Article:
When Google announced they were closing Knol, they pointed Knol users toward Annotum. What is it?
The Death of Knol
You might also be asking what the heck a Knol is, so here's some background on that. Knol was a 2007 project that some billed as a "Wikipedia killer." The idea was to create a publishing platform for authors to create fully attributed articles about whatever topic they chose. They could even choose to put AdSense ads on their content and make money from their articles if they became popular. Wikipedia is created and edited by anonymous users who don't get paid for their work.
At any rate, Knol was not a resounding hit and Wikipedia is still churning away anonymously authored articles. Google decided to close Knol by May 2012 and focus on other efforts, and they're using Annotum as a migration tool for Knol content.
The Birth of Annotum
Annotum is a WordPress theme developed by Solvitor, Crowd Favorite, and Google. It can be hosted for free on Auttomatic's WordPress.com hosting site, or it can be installed on WordPress 3.3 and above. (As of this writing, WordPress 3.3 is the most current version.) It's a free and open source project, so anyone is free to modify it and even fork it.
What is unique about this particular theme? Annotum is attempting to create a publishing standard for peer-reviewed scholarly journals. There hasn't been a huge amount of development in that area, and most tools are simply there to distribute edited documents rather than facilitating the process of peer review and publication. Annotum can be used by single or multiple authors and supports NLM/PubMed Journal Article document type definitions (DTD) commonly used in eJournals as well as exporting files to PDF or XML.
Annotum is also designed to work with other Annotum sites, so you could cross-reference citations or export and import articles between journals. That is, if Annotum becomes widely adopted. The editing tools also provide equation editing, figures, and tables. It could be used by small groups to publish to themselves or large groups to publish to the world.
The Potential Conflicts
One interesting note about using WordPress is that Google already has a blogging platform, Blogger. They also have a content publishing platform, Google Sites. Does that mean that Blogger and Google Sites are doomed? Not necessarily. Google loves open source projects, and they love creating easily indexable standards. If scholars used the Annotum platform, that would guarantee there would be more and better quality indexed content available for Google Scholar searches.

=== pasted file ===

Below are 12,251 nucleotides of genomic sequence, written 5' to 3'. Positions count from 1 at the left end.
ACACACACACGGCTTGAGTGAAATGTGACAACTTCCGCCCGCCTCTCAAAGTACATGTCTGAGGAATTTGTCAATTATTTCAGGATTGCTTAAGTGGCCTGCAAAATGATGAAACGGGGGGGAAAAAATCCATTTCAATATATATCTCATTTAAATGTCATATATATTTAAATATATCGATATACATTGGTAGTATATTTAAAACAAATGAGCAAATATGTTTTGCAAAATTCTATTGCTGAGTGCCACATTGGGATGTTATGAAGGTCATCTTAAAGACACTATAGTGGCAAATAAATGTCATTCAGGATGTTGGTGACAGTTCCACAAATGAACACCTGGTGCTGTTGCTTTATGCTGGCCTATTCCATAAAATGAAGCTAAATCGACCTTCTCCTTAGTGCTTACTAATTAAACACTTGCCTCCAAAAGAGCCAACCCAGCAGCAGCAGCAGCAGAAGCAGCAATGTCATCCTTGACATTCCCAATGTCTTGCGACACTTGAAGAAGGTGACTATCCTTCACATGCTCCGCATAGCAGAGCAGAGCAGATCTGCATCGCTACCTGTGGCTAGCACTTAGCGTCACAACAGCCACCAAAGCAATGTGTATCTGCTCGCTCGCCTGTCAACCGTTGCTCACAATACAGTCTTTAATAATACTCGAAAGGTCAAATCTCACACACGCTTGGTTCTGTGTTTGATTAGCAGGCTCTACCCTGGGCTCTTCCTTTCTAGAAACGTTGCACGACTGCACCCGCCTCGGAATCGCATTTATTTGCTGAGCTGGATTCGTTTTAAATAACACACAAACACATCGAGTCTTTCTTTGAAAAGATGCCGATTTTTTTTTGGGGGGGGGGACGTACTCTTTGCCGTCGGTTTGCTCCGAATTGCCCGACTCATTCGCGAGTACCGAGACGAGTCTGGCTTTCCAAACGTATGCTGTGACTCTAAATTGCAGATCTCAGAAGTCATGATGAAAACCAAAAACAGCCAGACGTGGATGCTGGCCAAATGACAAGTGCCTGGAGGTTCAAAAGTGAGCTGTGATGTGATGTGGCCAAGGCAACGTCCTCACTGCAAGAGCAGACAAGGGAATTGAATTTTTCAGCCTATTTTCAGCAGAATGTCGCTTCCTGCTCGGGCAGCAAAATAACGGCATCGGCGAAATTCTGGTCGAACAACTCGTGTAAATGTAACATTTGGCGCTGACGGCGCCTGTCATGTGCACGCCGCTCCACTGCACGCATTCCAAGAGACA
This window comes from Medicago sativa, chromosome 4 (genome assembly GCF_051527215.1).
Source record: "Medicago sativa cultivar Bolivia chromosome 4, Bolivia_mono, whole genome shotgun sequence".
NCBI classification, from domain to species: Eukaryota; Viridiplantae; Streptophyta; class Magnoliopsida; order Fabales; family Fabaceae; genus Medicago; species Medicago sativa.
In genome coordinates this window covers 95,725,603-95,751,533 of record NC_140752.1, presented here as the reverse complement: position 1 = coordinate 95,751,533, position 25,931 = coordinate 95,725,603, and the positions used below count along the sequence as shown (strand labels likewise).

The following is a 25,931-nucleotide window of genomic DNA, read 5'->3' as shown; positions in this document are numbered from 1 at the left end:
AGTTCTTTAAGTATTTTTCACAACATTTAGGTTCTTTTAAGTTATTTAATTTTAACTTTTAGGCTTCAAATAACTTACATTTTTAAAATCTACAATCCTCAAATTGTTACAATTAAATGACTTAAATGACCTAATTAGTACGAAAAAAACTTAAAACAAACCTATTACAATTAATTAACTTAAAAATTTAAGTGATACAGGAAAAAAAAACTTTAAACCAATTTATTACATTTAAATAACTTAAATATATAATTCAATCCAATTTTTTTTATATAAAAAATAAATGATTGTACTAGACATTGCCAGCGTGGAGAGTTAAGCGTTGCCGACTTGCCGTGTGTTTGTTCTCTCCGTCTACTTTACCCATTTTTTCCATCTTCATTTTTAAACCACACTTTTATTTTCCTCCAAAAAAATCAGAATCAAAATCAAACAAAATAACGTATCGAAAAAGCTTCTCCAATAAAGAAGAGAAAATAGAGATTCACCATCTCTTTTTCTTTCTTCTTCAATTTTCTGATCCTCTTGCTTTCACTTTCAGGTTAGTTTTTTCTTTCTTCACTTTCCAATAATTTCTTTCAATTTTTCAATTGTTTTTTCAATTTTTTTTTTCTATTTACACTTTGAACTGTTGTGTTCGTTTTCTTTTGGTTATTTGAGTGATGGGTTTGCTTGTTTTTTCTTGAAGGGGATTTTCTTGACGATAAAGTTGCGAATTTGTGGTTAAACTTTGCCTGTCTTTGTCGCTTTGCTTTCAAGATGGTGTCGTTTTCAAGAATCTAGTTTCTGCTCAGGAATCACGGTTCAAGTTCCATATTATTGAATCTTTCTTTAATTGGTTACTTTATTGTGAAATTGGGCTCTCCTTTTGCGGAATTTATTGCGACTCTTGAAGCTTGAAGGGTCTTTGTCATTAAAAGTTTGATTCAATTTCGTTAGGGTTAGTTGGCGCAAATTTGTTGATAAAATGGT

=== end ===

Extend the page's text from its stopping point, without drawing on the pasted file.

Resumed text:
Annotum is an easy installation, but it does have a few quirks. It's already available for Wordpress.com users, and it can be installed on WordPress 3.3 and higher with some caveats. Annotum recommends you use a clean installation rather than adding it to an existing blog. There's a good reason for this. Annotum creates a new "article" content type. Most WordPress blogs create content in post and page content types. Once the theme is installed, the existing content would disappear because it would be the wrong content type. You'd have to migrate it by hand.
Migrating Knol Content
- If you have existing Knol content, you can migrate it to an Annotum blog hosted on WordPress.com by clicking on the link on the Knol home page.
- Next, log into an existing WordPress.com account or create a new one.
- If you're a returning WordPress.com user, choose whether to use an existing WordPress.com site or create a new one.
- Choose a base color scheme for your Annotum theme.
- If, for whatever reason, you don't want your existing Knol content to redirect to WordPress, uncheck the box. In most cases, you should leave this alone.
- Click Submit.
- Give permission for WordPress to access your Google content.
- Your content will be migrated. You'll receive an email when the process is complete.